Australia to study how electric cars drive and charge their batteries

Australia to study how electric cars drive and charge their batteries

SYDNEY: Australia's University of Queensland UQ on Wednesday said that it would recruit Tesla Inc car owners around the world to analyse if the vehicle's spare battery capacity could support the energy grid and even power homes in the future.

The research project will be a world-first trial that will look at how owners of electric vehicles EV currently drive and charge their vehicles, as part of a partnership with the analytics platform Teslascope.

For the first phase of the study, owners of Tesla can apply in Australia, the United States, Canada, Norway, Sweden, Germany, and Britain. The programme could be expanded later to include other electric vehicle companies.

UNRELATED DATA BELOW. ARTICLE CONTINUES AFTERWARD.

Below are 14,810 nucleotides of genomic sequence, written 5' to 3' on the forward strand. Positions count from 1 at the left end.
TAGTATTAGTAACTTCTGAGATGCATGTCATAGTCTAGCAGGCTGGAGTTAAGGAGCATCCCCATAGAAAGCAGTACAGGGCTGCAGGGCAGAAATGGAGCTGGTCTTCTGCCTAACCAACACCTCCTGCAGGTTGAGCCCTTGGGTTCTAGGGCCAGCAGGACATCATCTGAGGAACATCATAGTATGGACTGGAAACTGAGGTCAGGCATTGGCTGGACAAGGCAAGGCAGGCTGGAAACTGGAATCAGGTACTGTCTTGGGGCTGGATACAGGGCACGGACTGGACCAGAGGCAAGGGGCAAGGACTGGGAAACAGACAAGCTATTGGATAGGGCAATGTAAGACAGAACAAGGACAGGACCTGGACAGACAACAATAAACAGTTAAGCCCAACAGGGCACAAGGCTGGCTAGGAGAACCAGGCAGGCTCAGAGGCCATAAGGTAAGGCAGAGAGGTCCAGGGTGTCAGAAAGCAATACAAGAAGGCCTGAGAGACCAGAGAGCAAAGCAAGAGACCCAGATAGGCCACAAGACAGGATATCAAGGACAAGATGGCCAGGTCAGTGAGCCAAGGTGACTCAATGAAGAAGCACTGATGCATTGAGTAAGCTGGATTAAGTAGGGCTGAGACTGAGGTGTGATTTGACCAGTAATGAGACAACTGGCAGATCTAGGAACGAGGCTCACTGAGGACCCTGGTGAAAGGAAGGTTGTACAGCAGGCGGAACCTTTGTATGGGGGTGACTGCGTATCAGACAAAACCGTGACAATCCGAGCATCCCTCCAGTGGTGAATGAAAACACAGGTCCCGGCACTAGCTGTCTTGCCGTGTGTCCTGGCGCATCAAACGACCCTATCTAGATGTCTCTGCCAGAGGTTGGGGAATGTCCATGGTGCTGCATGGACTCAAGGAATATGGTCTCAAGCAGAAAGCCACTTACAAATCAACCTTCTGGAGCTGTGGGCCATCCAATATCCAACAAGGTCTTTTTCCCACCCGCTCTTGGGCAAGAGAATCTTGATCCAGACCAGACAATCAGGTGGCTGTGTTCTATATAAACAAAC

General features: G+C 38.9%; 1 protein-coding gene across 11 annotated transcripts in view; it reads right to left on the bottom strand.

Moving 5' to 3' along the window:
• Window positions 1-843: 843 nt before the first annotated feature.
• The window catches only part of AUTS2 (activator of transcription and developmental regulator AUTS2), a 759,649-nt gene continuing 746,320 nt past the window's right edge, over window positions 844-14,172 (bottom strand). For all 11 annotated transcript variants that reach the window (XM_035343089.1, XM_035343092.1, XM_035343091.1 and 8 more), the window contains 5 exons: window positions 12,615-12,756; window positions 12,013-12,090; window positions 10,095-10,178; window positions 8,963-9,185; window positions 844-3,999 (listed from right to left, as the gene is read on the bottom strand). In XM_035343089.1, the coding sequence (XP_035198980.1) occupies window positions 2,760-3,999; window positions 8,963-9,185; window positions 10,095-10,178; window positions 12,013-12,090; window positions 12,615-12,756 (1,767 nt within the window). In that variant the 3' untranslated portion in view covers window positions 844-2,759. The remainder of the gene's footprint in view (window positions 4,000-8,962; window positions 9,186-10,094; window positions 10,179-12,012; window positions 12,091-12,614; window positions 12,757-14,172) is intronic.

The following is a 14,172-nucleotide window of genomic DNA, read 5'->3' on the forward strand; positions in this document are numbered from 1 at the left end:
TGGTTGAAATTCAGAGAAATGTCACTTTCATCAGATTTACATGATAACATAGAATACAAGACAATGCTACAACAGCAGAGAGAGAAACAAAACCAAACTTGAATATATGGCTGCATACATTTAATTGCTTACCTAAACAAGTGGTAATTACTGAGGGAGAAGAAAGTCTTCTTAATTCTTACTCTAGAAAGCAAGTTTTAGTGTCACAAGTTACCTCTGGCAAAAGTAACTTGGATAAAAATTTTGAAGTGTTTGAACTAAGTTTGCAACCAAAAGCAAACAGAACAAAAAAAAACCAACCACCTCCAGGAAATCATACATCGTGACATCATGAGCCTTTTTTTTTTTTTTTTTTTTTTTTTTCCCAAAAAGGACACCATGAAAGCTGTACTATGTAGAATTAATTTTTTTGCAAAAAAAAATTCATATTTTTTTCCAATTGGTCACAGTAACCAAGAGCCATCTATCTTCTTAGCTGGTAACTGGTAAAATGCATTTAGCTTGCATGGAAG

With increasing numbers of electric vehicles globally, scientists are looking to find out how the batteries can provide other cleaner energy services besides helping reduce emissions in the transport industry.

Researchers at UQ said that most EVs are driven only one-eighth of its daily driving range of 400 km, giving opportunities to store energy and export power to the grid using vehicle-to- grid V 2 G chargers.

Jake Whitehead, Research Fellow at UQ, told reporters that the study will not only inform EV policy internationally but it will also assess the feasibility of using EVs as batteries-on-wheels.

The V 2 G technology is a connection between the EV and the grid through which power can be flown from the grid to the vehicle and vice versa. It is possible that car owners can sell energy to the network, while utilities could use electric cars as a backstop during peak demand periods.

Australia pledged A $178 million US $132 million to ramp up the roll out of charging stations for electric vehicles, but did not set targets to phase out petrol cars.